Muscogee (Creek) Nation welcomes California area citizens to annual gathering
By: Amanda Rutland/MCNPR
ANAHEIM, Calif. — The Muscogee (Creek) Nation held the annual California At-Large Gathering June 8 at the Native American United Methodist Church in Anaheim. The event provided Muscogee (Creek) citizens living outside of the Nation’s boundaries the opportunity to have face-to-face interactions with tribal leadership and services.
Attendees listened to programs present information, but they also could visit with the programs about individual concerns at the departmental booths. Programs in attendance were: Citizenship, Election Board, Social Services, Realty Trust Services, Higher Education and more.
MCN Principal Chief James Floyd delivered a State of the Nation Address, which touched on economic development, the Council House restoration and the Three Ponds Elder Housing Community.
Chief Floyd said the Nation’s economic development continues to grow.
“The economy of the Nation needs to be diverse and it needs to be strong so that we can continue to provide programs to assist all of our citizens throughout the world,” Chief Floyd said.
The largest economic producer is the gaming division with the largest asset being River Spirit Casino and Resort. River Spirit is the largest hotel in Tulsa with 476 rooms. It is also the number one Uber destination in the state of Oklahoma.
Recently, River Spirit has been forced to close due to flooding from the Arkansas River. The floodwaters have since subsided and River Spirit is set to open July 1.
The Council House restoration was not limited to only the building. Period specific furniture had to be collected or reproduced.
“What you see there today meets the standards of National Historic Preservation because it is on the National Register of Historic places. It is an amazing place to go visit,” Chief Floyd said.
In the last quarter, over 650 people have visited the Council House and it has been utilized for National Council Sessions.
Chief Floyd shared plans for a visitors’ center across from the Council House.
“The Visitors’ Center will have more exhibits than we have [in the Council House],” Chief Floyd said.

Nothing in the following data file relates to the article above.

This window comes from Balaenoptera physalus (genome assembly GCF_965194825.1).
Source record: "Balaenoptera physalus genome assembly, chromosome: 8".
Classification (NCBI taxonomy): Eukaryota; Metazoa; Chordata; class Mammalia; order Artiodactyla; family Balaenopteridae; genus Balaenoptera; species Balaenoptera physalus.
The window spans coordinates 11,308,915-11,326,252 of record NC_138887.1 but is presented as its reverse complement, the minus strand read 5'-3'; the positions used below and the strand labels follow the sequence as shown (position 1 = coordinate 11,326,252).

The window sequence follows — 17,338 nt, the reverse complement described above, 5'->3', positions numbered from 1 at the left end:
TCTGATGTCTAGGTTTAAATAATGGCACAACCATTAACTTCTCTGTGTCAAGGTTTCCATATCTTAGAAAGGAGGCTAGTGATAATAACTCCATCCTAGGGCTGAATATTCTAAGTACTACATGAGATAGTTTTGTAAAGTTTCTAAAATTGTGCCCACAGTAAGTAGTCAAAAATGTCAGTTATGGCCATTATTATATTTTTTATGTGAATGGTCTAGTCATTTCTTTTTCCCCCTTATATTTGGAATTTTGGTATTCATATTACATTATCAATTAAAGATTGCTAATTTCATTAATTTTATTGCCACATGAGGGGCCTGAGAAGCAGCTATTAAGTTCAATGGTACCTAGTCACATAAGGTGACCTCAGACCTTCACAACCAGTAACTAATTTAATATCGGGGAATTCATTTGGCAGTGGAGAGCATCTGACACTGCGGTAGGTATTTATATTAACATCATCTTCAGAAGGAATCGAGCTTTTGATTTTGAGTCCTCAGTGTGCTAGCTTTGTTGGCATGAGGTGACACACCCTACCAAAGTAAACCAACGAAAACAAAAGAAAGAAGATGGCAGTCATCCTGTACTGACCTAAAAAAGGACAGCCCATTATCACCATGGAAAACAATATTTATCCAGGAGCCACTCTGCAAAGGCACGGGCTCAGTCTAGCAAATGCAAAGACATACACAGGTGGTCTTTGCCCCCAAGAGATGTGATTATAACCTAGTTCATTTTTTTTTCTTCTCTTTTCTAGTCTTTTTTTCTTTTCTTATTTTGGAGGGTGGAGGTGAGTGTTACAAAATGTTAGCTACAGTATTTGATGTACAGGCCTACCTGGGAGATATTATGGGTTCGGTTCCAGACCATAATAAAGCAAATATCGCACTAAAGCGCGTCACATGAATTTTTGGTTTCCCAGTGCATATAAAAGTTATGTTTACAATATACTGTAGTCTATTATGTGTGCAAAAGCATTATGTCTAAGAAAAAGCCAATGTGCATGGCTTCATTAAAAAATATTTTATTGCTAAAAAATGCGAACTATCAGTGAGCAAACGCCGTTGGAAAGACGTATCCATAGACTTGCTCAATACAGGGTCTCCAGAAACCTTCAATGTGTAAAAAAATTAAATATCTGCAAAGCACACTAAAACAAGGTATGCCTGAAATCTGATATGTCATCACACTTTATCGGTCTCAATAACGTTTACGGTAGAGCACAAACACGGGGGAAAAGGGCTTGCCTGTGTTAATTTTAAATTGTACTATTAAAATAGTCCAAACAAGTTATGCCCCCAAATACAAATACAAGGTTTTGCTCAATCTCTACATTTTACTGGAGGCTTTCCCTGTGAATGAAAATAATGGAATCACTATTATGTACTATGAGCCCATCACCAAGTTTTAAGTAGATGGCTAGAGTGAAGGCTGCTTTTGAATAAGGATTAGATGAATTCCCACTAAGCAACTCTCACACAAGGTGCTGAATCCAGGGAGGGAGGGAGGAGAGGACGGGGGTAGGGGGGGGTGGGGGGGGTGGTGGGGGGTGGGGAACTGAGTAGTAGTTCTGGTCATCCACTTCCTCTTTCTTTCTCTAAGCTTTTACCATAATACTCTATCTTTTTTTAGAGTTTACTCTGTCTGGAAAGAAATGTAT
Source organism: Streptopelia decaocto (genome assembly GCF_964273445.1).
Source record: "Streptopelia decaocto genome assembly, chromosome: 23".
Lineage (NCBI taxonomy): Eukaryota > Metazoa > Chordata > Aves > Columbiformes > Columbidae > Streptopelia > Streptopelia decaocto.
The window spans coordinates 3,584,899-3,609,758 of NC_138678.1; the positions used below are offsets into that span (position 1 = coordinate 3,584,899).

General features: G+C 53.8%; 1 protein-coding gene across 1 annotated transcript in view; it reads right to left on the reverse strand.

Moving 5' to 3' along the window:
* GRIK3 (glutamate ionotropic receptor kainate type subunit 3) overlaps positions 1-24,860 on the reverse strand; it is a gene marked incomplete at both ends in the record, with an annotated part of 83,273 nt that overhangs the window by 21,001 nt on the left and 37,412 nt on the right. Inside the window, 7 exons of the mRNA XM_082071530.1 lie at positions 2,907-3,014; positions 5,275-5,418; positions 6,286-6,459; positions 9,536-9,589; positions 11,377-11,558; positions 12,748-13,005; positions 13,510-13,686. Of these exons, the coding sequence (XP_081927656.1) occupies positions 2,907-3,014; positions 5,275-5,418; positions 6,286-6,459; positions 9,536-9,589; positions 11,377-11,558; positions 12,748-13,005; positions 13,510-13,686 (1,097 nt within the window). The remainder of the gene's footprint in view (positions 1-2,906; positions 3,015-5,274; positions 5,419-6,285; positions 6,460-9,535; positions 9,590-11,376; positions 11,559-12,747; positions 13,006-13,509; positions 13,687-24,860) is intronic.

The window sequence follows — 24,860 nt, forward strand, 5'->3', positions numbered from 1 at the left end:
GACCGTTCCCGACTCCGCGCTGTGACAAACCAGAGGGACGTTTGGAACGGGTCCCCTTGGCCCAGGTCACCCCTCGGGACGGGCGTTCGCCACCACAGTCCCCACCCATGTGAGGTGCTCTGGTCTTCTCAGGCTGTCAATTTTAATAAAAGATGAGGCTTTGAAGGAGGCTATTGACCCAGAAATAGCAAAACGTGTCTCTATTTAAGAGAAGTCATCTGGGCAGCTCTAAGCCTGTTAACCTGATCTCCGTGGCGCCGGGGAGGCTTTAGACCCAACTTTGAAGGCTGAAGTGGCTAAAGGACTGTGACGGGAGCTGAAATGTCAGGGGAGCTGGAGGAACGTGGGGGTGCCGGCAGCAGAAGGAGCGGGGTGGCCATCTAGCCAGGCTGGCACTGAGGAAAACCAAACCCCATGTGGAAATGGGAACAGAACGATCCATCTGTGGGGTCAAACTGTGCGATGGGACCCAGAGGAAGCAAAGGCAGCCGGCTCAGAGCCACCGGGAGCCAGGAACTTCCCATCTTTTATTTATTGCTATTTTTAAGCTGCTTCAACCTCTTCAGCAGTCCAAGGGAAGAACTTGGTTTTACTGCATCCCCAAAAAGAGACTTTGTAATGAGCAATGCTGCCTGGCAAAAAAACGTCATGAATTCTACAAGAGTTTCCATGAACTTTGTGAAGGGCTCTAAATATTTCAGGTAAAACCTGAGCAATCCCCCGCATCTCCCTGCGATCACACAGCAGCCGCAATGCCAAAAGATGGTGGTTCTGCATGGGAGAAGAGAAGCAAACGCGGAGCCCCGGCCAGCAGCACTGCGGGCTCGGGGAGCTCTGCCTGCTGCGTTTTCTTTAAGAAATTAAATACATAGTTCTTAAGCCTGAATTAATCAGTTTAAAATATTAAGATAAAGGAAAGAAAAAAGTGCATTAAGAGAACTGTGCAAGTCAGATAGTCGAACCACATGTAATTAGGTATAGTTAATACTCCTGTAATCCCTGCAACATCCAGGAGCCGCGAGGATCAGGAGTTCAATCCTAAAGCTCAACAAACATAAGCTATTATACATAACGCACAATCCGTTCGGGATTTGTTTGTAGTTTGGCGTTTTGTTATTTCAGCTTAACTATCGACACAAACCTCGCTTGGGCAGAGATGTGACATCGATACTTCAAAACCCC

MCN is shifting from cluster homes similar to duplexes to more independent type of living for elderly citizens.
“We have a project in Okmulgee called the Three Ponds project because there are three ponds on the property, which have been incorporated into the project,” Chief Floyd said.
The event would not have been as successful without the help of area citizens like Hope Craig of Valencia, Calif. Craig was raised in California and Arizona. Her grandparents came to the western U.S. in the 1950’s with the American Indian Relocation Program.
Craig began to get involved with the Muscogee (Creek) at-large community by attending at-large events and being passionate about Muscogee (Creek) people.
“Knowing how much the tribe has given to us, I thought it was my responsibility to see what I could give back to our tribe, most importantly our Muscogee people,” Craig said.
Craig said, for her, the biggest challenge of being an at-large citizen is maintaining a connection to MCN.
“I always felt like an outsider because I just felt no connection back to Oklahoma and it wasn’t until I went back home to Oklahoma that the connection was created,” Craig said.
Craig said she believes the preservation of culture and language is the main priority
“The best thing I can do to honor my ancestors is to make sure I am a vessel to fill in that gap; so, that no one feels like they are left behind,” Craig said.